Zhen finally turned towards him and gestured him to sit down on the platform around a big Banyan tree. “Do you remember I told you this is the Atonement Island? We are repaying for the transgressions and misdeeds of humans so that the equilibrium between the good and bad doesn’t skew”. Seeing the dumb founded expressions on Babaji’s face Zhen explained further “All the people you see here are Mahatmas –exalted souls, they have volunteered for this land. They have decided to willingly share the burden of sins of fellow humans so that gods can continue their benevolence towards humanity as a whole”.
“Do you mean humans do not have to bear for their own sins?” sounding incredulous.
“Remember I said they share. Majority of the burden is still carried by the individuals. Besides for some misdeeds, it is not easy to lay responsibility on an individual, what would happen to those actions? The balance has to be restored even in these cases. For example, during war, people kill people but they are still driven by the noble goal for fighting for their motherlands, so who do you blame. Still sin is being committed. Just think, you will find many other examples”.
“Like killing plants and animals or unknowingly committing wrong” added the sage coming to terms with the concept.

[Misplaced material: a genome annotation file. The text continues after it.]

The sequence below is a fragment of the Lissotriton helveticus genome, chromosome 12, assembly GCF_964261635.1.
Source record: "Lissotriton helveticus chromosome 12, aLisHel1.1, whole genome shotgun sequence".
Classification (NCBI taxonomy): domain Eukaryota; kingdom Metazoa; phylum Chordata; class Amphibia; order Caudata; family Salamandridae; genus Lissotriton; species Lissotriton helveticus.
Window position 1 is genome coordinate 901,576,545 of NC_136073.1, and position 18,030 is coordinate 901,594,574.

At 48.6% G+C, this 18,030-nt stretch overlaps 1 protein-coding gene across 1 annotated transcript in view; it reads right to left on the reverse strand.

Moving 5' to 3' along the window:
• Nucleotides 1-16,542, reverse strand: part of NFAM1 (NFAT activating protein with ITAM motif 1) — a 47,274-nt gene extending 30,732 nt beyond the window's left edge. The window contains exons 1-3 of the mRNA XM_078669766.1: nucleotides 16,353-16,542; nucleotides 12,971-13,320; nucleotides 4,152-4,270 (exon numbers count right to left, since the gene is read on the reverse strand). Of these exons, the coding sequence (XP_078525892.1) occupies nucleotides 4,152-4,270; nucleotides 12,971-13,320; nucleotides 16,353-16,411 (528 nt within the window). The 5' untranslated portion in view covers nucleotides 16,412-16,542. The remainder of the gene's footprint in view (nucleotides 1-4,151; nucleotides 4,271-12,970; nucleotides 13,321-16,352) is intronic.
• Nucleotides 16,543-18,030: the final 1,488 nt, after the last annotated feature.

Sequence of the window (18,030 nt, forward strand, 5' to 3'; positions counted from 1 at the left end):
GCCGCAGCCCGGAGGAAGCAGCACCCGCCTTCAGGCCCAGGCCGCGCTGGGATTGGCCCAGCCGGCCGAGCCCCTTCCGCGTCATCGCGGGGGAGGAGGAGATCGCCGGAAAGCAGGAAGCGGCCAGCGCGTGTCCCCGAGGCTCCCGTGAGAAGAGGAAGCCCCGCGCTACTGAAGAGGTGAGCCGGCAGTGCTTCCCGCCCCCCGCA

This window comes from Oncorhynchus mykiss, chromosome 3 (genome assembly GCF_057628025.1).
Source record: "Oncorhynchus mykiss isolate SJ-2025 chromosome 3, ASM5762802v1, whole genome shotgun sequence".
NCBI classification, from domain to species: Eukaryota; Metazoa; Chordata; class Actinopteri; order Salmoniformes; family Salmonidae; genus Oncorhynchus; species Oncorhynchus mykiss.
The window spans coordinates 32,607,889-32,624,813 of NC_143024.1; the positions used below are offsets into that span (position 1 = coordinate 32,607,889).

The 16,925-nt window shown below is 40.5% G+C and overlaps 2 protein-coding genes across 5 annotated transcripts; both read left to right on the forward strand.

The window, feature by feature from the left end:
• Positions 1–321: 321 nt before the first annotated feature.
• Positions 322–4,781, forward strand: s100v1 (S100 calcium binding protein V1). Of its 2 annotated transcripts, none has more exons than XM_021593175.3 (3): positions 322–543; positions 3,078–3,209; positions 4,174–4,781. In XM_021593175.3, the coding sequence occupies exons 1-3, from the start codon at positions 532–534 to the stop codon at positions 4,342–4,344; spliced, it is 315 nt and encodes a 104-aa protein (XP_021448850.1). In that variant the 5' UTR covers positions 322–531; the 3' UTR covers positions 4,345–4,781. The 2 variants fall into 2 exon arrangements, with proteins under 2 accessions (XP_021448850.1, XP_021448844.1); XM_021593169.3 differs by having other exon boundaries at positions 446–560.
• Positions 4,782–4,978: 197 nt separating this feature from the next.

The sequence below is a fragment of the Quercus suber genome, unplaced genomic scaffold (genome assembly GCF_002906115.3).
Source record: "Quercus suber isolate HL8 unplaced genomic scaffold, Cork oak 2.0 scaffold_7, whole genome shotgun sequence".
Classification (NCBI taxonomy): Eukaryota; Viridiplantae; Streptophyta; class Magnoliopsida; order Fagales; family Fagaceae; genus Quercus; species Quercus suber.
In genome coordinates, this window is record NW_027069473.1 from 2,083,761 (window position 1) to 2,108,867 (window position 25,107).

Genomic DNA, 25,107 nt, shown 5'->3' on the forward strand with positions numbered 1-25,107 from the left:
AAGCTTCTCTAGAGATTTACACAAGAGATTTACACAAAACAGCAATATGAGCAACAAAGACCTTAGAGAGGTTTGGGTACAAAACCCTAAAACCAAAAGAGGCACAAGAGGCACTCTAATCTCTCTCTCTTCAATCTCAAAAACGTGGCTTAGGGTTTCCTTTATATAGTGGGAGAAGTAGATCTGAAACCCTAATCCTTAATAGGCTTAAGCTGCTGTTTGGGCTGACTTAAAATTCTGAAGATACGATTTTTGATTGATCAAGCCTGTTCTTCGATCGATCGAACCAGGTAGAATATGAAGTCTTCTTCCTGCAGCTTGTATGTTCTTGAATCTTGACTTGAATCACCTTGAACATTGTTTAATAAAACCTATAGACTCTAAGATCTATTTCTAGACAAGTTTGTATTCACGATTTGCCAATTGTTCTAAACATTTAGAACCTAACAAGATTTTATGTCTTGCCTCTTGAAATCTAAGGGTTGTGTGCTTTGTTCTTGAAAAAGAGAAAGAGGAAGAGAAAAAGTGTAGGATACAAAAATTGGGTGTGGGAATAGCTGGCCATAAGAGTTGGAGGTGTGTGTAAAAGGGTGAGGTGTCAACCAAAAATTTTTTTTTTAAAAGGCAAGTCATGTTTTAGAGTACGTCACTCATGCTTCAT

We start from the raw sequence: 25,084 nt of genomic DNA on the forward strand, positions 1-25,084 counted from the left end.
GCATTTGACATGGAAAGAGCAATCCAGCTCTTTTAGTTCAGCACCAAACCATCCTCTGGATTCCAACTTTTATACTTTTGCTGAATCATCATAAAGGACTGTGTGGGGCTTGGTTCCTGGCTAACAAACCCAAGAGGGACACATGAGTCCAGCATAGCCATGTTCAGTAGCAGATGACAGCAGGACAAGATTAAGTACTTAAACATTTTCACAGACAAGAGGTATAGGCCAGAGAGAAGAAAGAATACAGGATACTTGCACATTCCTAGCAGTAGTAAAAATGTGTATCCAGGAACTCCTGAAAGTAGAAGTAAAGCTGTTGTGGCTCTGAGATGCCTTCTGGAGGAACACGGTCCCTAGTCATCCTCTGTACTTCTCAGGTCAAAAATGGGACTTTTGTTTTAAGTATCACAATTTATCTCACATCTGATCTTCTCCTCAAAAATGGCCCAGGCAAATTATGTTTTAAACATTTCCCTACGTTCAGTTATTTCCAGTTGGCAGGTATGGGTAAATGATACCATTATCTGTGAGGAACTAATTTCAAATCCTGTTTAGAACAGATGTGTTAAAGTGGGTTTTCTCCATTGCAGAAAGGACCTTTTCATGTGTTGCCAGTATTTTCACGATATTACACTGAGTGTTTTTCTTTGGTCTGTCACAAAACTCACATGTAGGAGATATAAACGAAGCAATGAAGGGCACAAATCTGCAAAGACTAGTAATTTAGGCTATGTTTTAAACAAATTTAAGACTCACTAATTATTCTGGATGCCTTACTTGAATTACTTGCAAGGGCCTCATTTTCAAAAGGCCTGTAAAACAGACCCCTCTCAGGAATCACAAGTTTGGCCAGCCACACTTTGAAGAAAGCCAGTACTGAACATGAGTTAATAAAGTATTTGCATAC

Zhen smiled approvingly.
“But isn’t such torture disapproved by the God”, asked Babaji.
“This is not torture, view this like a fast”, said Tulki who had arrived and was carrying utensils; preparations for the dinner were on. Her silver hairs were now glowing in the full moon night, like the beautiful waters of a pious lake.
Babaji just shrugged his shoulders still not convinced.
“Do you know why is celibacy regarded as purity? How can sex make you impure? It doesn’t. But it is a fast. One is saying no to a pleasurable experience. One is controlling ones senses. Same happens when you say no to a particular food. We are also giving up the love of our appearance. Isn’t that the ultimate goal of human life to move above the feeling of senses - to become one with the God?”
“So is everyone here suffering for a particular person, region or tribe”, asked Alok.
“Alok, you seek answers that are beyond your comprehension. Why bother? Let’s have some food”, interjected Zhen. “Letting the food wait is also a sin”, laughed Zhen, shrugging his massive shoulders.
Between bites Alok asked, “So the people on Earth who suffer from diseases like leprosy or deformed limbs are paying for their sins”.
“I do not know. Answers to these questions are beyond me. We just carry God’s order. But I know one thing for sure, even if it is; it is not for the individual’s deed. When our triumphs, success, failures, loss everything is shared, as innumerable souls affect us, how can our atonement be individualistic”? Zhen replied, in a long winding manner.
With stomach full, tiredness was taking over Alok’s alert mind. Somehow empowering over the stupor Babaji finally asked, “So what is the order for me?”
“We have no doubt that eventually you will reach the high levels of spirituality. We wanted to make you aware of this world. If you can ever overcome your pride about your good looks and intellect, do join us. We will work together for humanity. And that would be the ultimate service to the God”, ended Zhen placing his big palm on Babaji’s shoulder.
Alok Babaji suddenly woke up with a start and found his handsome Andulasian horse licking his hair. Babaji’s head was still hurting from the fall. He was lying under a tree, next to a pit with a hillock visible at some distance and smoke coming out from the top of it.